MORRIS – On the front of the Grundy County courthouse to the right of the stairs is a 99 year old plaque commemorating a war that ended 100 years ago this Sunday, Nov. 11.
“In honor of the men of Grundy County who died in service in the Great War for democracy that peace might reign in the world.”
Veteran’s Day will be celebrated throughout the nation this Sunday. Beyond it’s connection to the First World War, the day has meaning for veterans across Grundy County.
Bill Moore’s parents were upset when his number was posted on the draft board of the post office. It was 1966 and Moore was only 20 years old.
“They didn’t like it,” Moore said, “but they knew it was my duty.”
As for Moore himself, he said that he knew he was going to be drafted eventually. As he waited for the train that would take him to Chicago for the first leg of his journey, a family friend named Mickey Davis handed him $20 and told him good luck.
Moore completed his army training and was sent to the Demilitarized Zone in Korea. He said he remembers night alarms where his mortar crew would rush to get into position in case the enemy was attacking. He also remembers the derogatory messages the North Koreans would blast on speakers in English to try and break their morale.
Moore said he tried to get his commander to transfer him to the combat zone in Vietnam so that he could start making $100 more a month.
“I’m lucky my commander said no,” he said.
Tom Borchelt, a member of the Morris Color Guard that attends military funerals, said he still remembers the first time he went to one.
“[It] just brought tears to my eyes when taps started playing,” Borchelt said, “I was so appreciative for our veterans and their sacrifices.”
During the same time that Moore was stationed in Korea, Borchelt was serving in the navy on the USS America aircraft carrier off the Vietnamese coast. Borchelt said he remembers planes coming back all banged up from enemy fire. One aircraft was so damaged it couldn’t land properly and had to be retrieved off of the safety net the crew put up for landings.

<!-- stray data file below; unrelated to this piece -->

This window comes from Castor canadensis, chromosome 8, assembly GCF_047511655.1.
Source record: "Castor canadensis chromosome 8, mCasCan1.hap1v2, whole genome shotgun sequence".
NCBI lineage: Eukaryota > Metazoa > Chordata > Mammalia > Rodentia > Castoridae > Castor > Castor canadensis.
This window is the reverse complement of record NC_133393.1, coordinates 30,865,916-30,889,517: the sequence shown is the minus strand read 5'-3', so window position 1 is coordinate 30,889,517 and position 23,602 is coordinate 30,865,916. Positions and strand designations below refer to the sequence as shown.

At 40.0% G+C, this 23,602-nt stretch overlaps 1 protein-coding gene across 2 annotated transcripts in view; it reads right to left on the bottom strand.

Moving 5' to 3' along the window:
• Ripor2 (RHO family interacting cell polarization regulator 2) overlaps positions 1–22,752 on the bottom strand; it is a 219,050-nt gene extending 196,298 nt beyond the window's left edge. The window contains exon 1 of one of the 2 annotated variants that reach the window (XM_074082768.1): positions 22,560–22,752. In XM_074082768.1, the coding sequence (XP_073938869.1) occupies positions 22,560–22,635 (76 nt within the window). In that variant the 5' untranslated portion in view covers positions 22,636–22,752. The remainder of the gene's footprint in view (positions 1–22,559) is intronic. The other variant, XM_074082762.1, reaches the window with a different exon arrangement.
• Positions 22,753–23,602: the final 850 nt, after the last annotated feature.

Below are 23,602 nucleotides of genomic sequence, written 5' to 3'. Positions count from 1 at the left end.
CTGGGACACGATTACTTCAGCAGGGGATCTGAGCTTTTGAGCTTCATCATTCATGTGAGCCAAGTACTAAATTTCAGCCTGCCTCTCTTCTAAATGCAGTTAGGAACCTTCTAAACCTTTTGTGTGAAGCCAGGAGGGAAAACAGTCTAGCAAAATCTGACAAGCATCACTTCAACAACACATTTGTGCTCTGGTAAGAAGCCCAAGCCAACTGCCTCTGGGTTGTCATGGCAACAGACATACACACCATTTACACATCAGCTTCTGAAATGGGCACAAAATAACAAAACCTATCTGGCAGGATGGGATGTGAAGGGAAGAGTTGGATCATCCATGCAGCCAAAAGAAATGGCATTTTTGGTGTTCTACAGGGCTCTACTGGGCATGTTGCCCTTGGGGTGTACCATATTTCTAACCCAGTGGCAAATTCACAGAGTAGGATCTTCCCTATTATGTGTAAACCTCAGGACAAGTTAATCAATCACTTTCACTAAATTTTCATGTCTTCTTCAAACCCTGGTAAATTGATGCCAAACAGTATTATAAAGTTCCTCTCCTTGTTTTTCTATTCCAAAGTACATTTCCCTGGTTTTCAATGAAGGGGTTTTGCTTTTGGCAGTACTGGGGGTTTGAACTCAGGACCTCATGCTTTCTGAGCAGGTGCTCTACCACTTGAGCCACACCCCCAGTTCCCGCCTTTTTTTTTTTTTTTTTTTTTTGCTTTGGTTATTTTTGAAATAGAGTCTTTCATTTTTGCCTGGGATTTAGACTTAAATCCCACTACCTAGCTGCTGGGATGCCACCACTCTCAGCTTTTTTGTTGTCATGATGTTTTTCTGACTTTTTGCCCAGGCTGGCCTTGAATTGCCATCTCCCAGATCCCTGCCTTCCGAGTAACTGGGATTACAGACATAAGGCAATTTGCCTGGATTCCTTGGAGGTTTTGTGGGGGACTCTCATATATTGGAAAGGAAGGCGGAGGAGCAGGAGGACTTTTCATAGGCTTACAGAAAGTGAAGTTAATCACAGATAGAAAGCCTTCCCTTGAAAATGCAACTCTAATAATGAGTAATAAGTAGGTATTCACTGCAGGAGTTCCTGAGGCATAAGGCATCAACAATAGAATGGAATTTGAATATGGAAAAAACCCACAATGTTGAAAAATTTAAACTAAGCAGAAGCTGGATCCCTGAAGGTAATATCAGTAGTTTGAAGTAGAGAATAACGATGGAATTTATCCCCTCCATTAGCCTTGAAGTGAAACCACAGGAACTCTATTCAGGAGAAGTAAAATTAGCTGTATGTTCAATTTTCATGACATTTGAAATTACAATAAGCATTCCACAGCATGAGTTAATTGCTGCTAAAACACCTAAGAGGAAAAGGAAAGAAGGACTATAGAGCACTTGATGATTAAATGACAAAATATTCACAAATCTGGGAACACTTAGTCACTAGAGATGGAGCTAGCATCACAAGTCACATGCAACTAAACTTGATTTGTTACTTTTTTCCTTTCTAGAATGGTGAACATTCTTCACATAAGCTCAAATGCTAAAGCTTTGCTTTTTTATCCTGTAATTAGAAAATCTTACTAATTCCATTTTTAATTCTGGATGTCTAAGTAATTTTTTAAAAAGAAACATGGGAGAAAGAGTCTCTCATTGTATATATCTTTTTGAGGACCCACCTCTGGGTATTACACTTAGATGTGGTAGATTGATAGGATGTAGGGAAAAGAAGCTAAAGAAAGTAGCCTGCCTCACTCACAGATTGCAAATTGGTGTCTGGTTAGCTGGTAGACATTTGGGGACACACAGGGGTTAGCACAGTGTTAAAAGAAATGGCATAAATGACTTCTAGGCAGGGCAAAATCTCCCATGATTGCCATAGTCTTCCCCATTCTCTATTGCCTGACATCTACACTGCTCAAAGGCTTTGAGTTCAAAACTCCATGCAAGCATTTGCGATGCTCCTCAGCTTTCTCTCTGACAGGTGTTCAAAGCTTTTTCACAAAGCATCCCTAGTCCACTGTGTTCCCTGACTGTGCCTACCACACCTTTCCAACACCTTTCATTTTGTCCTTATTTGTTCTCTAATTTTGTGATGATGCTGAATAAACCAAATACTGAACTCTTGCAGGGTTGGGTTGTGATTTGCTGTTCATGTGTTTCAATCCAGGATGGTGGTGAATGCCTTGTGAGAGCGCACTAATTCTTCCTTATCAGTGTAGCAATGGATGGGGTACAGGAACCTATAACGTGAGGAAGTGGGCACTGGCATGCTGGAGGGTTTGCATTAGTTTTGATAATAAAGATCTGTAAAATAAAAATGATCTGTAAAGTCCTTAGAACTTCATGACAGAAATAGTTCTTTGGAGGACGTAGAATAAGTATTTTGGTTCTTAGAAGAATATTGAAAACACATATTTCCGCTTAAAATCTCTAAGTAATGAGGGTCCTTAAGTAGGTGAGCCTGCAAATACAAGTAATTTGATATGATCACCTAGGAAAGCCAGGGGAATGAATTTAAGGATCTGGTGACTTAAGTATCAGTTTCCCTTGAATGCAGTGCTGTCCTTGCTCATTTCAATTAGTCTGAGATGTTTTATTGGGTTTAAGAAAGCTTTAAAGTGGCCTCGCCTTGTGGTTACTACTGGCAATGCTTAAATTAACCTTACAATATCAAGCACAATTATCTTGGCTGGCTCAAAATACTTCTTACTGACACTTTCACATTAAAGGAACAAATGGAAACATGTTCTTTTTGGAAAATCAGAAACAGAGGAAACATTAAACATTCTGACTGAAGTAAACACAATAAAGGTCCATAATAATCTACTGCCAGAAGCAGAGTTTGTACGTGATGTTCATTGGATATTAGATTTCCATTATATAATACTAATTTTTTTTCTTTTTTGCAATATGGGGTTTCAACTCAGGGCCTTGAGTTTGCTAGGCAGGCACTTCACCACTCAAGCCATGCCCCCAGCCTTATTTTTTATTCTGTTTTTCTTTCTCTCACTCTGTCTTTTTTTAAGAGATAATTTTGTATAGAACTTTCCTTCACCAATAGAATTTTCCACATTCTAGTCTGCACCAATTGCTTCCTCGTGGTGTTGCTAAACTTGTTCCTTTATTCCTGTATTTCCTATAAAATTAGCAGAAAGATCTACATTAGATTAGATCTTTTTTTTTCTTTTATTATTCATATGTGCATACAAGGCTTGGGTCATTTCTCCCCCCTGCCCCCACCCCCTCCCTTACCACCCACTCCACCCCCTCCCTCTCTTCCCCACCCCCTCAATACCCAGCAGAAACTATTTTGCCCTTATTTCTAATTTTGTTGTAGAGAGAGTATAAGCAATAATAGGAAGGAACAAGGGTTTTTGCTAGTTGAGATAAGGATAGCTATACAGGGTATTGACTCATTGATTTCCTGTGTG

Borchelt said it wasn’t uncommon for him and the other crew members to stay awake for 72 hours straight during bombing runs. He said the round the clock job made him forget about the time.
“We’d work and then eat and then work some more,” Borchelt said.
One time during a break from the fighting, the America was visiting the Philippines and Borchelt was excited to leave the ship and see the country. He fell asleep on the way there and slept for 24 hours straight. When he woke, the ship had already left.
Art Leach also served on an aircraft carrier and visited the Philippines, but it was during an earlier war.
As a fighter pilot aboard the USS Yorktown in 1944, Leach saw action above the Philippines; Formosa, now Taiwan; Okinawa and Hong Kong. He received the Distinguished Air Cross along with other awards.
Leach said he believes every young person, man and woman, should spend time in the armed services.
“It teaches patriotism, independence and how to take care of yourself,” Leach said. After the war from 1946 to 1981, Leach worked at Morris Building and Loan.
Elton L. Monson served in the Marine Corps from 1953 to 1955. During that time he was stationed in Japan and participated in war games in Okinawa. Monson said that nothing is more important than taking care of our veterans.
“Our freedom doesn’t come from politicians, it comes from our veterans,” Monson said. “If it wasn’t for them, we wouldn’t even be here.”
Moore said when he first arrived home from service during the Vietnam era, he didn’t feel appreciated due to the anti-war sentiment of the time.
“When you came home you wanted to take your uniform off right away,” Moore said. He said Veterans Day is important to let veterans know society values them.
“It means a lot to be appreciated,” Moore said.
Borchelt put the meaning of Veteran’s Day simply.
“To remember all the veterans who served and died for our freedom,” Borchelt said.